Learning in the bush
Each year (COVID permitting), ALC partners with Finke River Mission (FRM) to provide 2 separate weeks of training for Aboriginal pastors and evangelists. The training sessions are held in bush sites located in Central Australia, with participants coming from far and wide to attend. Dr Adam Hensley led the most recent bush camp from 19-23 September and shares his experience below.
One of the highlights of serving at ALC is the opportunity to teach at the regular “bush courses” for Aboriginal pastors and evangelists coordinated by Finke River Mission. These events play an important role in the ongoing learning and formation of pastors, evangelists, and other interested folk who join the campsite to reflect on God’s Word. Though hosted in one location each time, people of different language groups gather from far and wide, many of whom serve very remote communities.
Last month’s meeting was held at Tara NT, about three hours’ drive north of Alice Springs, one of the more northerly locations for bush courses. It was my second such adventure and this time I was asked me to teach on prophecy in the Bible with special focus on the Prophet Jeremiah. This topic excited a lot of interest and discussion as we progressed through the materials I prepared with Pastor Paul Traeger translating into Luritja.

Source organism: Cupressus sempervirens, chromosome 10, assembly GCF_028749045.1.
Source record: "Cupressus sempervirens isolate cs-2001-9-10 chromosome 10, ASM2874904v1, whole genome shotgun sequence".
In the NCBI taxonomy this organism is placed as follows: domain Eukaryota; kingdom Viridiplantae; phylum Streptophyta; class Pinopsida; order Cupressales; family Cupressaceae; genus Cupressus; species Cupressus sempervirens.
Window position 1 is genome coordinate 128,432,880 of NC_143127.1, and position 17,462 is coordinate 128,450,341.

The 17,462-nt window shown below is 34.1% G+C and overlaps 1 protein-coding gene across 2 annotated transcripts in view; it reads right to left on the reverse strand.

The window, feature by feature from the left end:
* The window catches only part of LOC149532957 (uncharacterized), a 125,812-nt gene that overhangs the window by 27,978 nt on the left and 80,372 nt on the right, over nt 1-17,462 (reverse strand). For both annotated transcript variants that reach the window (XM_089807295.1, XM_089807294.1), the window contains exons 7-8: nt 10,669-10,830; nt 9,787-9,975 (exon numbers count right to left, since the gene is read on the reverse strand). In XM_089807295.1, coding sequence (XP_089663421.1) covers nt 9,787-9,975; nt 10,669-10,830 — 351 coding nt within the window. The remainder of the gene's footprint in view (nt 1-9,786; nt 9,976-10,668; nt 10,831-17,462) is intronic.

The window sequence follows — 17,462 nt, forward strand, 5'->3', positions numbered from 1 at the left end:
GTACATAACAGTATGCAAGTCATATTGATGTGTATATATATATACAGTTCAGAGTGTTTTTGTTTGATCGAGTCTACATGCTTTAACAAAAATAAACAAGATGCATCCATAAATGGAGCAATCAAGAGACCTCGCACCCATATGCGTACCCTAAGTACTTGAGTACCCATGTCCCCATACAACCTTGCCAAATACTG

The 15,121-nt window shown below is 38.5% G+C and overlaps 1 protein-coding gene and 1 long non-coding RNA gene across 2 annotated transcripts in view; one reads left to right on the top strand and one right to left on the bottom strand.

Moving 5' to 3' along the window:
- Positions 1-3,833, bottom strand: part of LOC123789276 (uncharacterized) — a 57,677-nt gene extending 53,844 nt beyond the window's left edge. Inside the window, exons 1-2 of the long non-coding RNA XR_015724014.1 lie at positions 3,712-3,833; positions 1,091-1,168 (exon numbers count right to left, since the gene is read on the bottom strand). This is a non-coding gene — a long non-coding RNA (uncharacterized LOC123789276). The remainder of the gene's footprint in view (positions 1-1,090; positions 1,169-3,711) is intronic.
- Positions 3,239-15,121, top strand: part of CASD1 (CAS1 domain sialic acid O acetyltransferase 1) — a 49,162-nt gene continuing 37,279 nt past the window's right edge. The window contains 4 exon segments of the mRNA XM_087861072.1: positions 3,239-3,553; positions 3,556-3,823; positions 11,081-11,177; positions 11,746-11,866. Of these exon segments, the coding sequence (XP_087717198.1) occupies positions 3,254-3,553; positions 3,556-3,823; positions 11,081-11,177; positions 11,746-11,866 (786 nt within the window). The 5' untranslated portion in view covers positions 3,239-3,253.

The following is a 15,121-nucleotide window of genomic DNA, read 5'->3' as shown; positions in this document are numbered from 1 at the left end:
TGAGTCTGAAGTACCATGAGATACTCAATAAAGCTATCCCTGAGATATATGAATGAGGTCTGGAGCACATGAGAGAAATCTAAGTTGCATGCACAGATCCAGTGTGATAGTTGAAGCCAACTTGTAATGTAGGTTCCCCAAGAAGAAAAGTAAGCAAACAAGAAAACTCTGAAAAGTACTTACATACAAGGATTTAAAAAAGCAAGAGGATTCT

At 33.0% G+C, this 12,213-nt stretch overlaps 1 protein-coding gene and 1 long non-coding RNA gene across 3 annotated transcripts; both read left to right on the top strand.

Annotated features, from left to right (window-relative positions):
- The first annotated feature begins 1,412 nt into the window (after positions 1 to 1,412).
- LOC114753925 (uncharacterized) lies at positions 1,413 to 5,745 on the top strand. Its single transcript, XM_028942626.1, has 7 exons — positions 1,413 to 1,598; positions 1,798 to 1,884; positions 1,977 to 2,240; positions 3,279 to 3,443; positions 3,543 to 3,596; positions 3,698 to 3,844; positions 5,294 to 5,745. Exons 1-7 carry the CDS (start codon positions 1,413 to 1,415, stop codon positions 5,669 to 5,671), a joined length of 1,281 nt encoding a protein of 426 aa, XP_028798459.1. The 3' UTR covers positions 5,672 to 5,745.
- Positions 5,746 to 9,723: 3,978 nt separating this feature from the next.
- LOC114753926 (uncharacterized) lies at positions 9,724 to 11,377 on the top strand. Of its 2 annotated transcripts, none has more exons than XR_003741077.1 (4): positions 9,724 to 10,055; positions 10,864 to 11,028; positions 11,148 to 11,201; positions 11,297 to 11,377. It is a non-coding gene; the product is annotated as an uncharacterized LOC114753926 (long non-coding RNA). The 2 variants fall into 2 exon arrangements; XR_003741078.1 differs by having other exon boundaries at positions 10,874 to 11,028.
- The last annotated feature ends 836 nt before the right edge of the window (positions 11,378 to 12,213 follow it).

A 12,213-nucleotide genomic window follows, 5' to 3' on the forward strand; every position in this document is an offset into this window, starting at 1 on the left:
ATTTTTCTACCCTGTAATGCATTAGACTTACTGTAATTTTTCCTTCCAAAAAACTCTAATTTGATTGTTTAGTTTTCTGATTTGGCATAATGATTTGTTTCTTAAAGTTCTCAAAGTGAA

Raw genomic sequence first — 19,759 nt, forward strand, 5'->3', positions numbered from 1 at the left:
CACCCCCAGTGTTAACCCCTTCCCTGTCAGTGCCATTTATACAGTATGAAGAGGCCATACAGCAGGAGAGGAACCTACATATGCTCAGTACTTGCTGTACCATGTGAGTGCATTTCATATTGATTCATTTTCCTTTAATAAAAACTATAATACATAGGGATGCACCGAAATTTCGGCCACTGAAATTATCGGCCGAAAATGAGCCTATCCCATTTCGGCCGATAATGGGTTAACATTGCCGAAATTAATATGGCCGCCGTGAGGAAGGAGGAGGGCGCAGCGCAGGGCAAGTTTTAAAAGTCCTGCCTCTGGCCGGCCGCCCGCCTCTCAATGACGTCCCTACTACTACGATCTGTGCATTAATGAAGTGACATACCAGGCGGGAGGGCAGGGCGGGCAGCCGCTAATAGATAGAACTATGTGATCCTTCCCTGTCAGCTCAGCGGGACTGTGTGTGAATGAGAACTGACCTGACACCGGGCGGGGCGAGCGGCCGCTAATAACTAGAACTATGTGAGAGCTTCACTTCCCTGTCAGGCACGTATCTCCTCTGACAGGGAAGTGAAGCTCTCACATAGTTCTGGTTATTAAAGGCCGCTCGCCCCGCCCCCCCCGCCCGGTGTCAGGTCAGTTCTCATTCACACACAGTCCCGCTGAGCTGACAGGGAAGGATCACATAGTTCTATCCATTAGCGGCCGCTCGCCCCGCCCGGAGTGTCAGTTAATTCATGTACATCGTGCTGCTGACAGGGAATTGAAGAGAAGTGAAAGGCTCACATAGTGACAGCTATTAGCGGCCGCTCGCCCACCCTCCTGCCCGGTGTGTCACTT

It’s a truism of teaching that teachers often learn as much as their students, and that’s certainly the case in a bush course! For example, I was struck with a renewed sense of the importance of the biblical teaching on prophecy in texts like Deuteronomy 13 and 18 for the church, especially as it sifts true prophecy from false, and how ever-urgent that task is. What’s more, addressing people from cultures where blessings and curses are a real part of life brought home to me again what a treasure we have in our baptism! As illustrated so powerfully the story of Israel and Balaam in Numbers 22–24 God covers his people with his protective blessing to guard us from any who would seek our spiritual harm.
As is normal at bush courses we camped in swags and we ate our meals communally, well-served by our cooks Lyndon Hampel and Alex Voigt. Folks from the Tara community would join us at evening mealtime, and some hours were spent each night in community singing at the Tara church. I was asked to share some of the day’s teaching with the community during those nights as well, which I was glad to do. Our “lecture theatre” was a clearing in the scrub, which is part of the charm and adventure! I’m already looking forward to the next time I get to go.